November 25 According to a report by Peru’s Public News, Peru’s Ministry of Health reported on November 24 that there were a total of 952,439 confirmed cases of COVID-19. The health minister said the government has been negotiating with laboratories to get 24.5 million doses of COVID-19 vaccine in the first quarter of 2021, with the goal of vacculating adults nationwide before the general election on April 11, 2021.
According to reports, the COVID-19 data released by Peru’s Ministry of Health on the 24th shows that there are 1,882 new confirmed cases of COVID-19, of which 621 have been added in the past 24 hours, and the other 1,261 are adjusted and supplemented, with a total of 952,439 confirmed cases; 44 deaths in a single day, with a total of 3 deaths. 5,685 cases. At present, 4,408 people are still hospitalized for treatment, and 882,600 people have recovered.
On the same day, Peruvian Health Minister Masetti said that the latest serum antibody-positive study conducted in Lima showed that 35% of the population was infected with the novel coronavirus, which means that the remaining 65% of Lima citizens are still at risk of contracting the virus.
Marcetti also reported that the Peruvian government has been negotiating with laboratories to obtain 24.5 million doses of the coronavirus vaccine in the first quarter of 2021.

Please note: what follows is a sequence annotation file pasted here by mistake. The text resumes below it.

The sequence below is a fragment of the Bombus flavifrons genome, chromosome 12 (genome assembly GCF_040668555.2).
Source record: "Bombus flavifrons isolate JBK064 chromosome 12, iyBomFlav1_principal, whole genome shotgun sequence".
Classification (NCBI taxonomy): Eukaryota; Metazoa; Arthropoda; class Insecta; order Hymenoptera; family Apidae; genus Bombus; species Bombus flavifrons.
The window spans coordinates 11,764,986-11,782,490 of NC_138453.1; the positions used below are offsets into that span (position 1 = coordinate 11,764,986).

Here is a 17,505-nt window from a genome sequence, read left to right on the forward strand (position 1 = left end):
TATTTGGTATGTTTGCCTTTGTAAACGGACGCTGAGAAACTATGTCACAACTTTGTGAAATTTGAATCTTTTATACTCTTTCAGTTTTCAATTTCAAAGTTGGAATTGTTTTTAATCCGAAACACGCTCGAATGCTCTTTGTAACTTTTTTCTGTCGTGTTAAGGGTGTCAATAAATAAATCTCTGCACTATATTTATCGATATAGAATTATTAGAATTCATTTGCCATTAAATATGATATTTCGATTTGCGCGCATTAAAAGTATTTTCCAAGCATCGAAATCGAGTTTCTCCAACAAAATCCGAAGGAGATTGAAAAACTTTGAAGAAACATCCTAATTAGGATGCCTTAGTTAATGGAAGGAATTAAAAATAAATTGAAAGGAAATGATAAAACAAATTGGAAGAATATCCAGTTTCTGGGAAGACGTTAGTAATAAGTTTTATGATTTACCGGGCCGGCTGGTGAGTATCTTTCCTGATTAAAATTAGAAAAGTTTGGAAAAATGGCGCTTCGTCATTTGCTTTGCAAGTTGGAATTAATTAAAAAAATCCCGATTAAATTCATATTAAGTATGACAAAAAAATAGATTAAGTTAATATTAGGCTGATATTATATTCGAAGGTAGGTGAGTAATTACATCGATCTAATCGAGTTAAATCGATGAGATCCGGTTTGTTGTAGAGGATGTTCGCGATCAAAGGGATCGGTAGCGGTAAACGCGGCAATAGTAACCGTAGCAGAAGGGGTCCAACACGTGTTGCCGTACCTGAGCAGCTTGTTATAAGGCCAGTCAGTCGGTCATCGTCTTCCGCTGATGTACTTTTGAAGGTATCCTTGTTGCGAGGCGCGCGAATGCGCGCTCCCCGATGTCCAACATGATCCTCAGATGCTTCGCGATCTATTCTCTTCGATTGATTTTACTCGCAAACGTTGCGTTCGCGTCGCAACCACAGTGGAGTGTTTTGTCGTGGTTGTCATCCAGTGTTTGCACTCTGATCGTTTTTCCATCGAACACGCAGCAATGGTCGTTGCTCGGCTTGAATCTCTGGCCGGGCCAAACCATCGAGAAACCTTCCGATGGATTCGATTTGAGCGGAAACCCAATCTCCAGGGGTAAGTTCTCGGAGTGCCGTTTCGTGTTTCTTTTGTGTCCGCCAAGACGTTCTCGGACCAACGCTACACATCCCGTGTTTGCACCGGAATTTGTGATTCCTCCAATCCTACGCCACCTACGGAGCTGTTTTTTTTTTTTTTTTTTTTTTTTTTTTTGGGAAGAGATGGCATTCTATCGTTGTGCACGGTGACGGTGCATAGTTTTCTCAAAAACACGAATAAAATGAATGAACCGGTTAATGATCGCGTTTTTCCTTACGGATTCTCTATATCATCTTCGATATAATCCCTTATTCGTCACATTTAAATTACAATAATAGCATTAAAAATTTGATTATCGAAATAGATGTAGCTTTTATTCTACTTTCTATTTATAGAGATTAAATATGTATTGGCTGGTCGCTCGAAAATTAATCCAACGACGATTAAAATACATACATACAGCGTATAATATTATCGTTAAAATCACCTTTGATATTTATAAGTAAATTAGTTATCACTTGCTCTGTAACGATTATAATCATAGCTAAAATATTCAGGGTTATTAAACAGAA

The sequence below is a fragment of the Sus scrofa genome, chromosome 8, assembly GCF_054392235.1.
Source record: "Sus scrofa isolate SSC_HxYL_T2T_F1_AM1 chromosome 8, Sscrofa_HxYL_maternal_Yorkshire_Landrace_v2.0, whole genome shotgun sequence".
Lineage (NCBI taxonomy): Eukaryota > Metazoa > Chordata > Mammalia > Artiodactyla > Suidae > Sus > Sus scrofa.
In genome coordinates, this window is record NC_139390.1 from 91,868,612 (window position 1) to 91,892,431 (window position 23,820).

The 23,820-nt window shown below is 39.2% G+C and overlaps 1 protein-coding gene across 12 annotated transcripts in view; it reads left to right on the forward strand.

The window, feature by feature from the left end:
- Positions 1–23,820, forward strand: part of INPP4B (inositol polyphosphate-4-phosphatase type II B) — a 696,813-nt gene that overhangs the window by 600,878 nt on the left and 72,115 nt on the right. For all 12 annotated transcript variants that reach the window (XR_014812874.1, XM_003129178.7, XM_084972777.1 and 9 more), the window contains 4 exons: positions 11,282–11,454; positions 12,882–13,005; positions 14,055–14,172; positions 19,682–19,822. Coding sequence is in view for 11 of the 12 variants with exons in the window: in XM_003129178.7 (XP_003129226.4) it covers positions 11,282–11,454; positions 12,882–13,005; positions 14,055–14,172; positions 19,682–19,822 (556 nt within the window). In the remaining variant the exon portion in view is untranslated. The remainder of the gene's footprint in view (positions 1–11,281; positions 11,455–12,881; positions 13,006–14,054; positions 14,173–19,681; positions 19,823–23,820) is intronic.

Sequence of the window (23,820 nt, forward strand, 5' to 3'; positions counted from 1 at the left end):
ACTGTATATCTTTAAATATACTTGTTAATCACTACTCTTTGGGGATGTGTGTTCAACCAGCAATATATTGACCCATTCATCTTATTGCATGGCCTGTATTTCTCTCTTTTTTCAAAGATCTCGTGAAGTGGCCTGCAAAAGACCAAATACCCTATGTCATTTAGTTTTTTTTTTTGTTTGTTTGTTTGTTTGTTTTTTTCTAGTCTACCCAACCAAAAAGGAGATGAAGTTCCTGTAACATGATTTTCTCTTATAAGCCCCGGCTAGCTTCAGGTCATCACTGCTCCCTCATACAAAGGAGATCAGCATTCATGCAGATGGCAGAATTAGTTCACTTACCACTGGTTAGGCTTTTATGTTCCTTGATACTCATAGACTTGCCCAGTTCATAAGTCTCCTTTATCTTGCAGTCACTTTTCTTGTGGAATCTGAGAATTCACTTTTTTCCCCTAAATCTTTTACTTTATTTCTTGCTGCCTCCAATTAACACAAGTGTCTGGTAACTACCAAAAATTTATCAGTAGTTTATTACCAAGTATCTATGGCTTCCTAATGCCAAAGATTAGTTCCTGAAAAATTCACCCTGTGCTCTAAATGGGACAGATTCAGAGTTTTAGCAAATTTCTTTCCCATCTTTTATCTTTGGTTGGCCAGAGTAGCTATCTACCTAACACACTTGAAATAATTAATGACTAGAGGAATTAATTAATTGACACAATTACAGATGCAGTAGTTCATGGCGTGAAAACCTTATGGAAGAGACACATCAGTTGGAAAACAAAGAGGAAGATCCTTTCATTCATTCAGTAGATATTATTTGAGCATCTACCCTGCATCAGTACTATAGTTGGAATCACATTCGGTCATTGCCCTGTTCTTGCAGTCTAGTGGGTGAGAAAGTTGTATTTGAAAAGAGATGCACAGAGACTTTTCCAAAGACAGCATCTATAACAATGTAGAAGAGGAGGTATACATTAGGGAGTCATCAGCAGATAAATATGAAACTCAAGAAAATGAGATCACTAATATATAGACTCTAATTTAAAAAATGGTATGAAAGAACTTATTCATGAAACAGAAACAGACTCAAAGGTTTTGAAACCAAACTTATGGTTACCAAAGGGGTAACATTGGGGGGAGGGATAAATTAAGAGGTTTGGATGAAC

Marcetti said that Peru has signed an agreement with Pfizer Laboratory in the United States to obtain at least 9.5 million doses of COVID-19 vaccine, of which 1.5 million should arrive in Peru in the first quarter of 2021. At the same time, Peru is also negotiating with other laboratories. Marcetti confirmed that in December 2020, a small batch of 50,000 doses of vaccine from Pfizer Laboratory will arrive in Peru, which will be used to detect the storage and distribution system of COVID-19 vaccines, which can start operating in January 2021.
On the other hand, the non-alcoholic beverage industry has been hit hard by the coronavirus epidemic. Scotiabank estimates that soft drink and bottled water production will decline by about 25% in 2020.
Scotiabank pointed out that this is mainly related to the contraction of private consumption in 2020. Under the epidemic, the employment and income level of the people are low, and their consumption capacity is reduced. According to data from the Economic Research Department (DEE) of Scotiabank, soft drink production has fallen by 15% so far and bottled water production has fallen by 15%. Demand is expected to recover after the start of summer.